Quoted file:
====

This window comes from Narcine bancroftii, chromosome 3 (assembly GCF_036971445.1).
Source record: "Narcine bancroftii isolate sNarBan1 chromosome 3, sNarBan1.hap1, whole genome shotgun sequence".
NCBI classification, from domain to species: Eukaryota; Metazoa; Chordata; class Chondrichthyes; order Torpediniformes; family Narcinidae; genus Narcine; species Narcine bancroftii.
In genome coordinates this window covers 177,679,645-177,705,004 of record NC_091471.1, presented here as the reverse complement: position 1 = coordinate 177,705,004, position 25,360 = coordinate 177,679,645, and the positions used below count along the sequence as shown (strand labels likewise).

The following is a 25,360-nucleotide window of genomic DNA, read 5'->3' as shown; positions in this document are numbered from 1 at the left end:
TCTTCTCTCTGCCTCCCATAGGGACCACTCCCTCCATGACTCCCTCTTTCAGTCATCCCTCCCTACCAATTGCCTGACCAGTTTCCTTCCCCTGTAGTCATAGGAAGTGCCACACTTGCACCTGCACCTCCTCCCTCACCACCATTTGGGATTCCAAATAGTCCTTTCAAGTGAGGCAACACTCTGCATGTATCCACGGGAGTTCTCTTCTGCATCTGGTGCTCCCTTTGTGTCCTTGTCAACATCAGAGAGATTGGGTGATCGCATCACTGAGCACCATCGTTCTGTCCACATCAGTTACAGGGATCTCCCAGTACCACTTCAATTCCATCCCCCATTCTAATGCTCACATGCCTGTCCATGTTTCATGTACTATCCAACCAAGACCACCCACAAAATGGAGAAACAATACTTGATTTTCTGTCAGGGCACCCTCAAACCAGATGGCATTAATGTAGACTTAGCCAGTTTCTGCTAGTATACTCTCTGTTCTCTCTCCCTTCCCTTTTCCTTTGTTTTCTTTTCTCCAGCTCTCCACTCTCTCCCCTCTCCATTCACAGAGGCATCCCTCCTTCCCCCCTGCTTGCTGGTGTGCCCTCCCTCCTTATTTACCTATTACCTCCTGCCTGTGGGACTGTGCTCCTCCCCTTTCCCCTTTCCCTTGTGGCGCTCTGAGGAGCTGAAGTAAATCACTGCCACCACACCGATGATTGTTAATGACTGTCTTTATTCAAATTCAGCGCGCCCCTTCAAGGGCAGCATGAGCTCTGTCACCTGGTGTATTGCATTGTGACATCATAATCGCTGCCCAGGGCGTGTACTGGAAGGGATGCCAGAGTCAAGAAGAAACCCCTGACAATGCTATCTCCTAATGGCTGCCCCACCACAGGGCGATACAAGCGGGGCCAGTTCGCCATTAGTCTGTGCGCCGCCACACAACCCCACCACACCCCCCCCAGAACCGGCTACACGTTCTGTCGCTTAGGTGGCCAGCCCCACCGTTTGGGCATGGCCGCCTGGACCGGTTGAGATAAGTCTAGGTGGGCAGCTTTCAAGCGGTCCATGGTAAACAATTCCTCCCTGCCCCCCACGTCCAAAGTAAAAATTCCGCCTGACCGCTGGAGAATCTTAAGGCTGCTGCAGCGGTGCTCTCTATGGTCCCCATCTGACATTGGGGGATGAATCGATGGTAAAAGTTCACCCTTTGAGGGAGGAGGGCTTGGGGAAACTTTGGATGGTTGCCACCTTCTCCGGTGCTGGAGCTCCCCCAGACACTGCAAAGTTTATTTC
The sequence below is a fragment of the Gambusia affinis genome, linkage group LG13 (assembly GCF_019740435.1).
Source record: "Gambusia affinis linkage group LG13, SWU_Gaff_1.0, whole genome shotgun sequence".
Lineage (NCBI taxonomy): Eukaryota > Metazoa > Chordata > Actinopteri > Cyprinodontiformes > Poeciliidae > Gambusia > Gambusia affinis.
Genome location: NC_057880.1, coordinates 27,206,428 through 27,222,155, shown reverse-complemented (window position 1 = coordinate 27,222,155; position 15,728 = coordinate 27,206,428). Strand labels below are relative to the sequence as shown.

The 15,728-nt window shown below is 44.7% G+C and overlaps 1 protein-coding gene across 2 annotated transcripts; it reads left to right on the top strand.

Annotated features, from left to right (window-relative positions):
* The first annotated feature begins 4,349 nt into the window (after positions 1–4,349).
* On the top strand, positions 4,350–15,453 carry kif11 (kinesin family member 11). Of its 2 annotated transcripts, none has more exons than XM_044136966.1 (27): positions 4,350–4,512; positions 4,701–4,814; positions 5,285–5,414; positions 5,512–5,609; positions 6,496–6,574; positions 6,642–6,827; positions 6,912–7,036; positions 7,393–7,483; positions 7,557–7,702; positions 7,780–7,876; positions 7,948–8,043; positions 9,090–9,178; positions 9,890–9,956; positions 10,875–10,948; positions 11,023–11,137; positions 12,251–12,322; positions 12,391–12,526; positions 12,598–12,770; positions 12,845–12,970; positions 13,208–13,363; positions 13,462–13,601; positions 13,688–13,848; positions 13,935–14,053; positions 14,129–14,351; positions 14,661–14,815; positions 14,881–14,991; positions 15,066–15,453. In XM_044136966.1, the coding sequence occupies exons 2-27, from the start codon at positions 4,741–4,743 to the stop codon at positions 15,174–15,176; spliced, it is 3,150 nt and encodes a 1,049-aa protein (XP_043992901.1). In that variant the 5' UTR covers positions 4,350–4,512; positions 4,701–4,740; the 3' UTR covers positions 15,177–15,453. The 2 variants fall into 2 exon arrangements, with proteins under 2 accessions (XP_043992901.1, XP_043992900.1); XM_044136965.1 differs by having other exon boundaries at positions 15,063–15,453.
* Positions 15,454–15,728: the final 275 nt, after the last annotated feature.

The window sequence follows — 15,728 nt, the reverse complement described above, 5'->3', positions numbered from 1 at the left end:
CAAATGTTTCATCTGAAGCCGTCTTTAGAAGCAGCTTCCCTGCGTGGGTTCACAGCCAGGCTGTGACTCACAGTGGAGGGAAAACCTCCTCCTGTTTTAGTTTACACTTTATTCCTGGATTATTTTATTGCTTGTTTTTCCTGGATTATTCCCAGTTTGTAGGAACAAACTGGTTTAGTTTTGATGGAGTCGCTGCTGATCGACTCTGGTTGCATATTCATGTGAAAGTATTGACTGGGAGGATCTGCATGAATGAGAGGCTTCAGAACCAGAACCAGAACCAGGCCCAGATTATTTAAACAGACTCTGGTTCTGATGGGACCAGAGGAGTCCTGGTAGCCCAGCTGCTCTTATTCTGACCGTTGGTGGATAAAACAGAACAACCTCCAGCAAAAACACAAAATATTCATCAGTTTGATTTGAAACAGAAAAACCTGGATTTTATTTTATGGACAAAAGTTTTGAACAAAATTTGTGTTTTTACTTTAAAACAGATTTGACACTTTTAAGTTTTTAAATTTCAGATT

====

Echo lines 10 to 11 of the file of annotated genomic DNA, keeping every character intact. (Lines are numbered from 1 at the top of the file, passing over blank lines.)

Genome location: NC_057880.1, coordinates 27,206,428 through 27,222,155, shown reverse-complemented (window position 1 = coordinate 27,222,155; position 15,728 = coordinate 27,206,428). Strand labels below are relative to the sequence as shown.

The 15,728-nt window shown below is 44.7% G+C and overlaps 1 protein-coding gene across 2 annotated transcripts; it reads left to right on the top strand.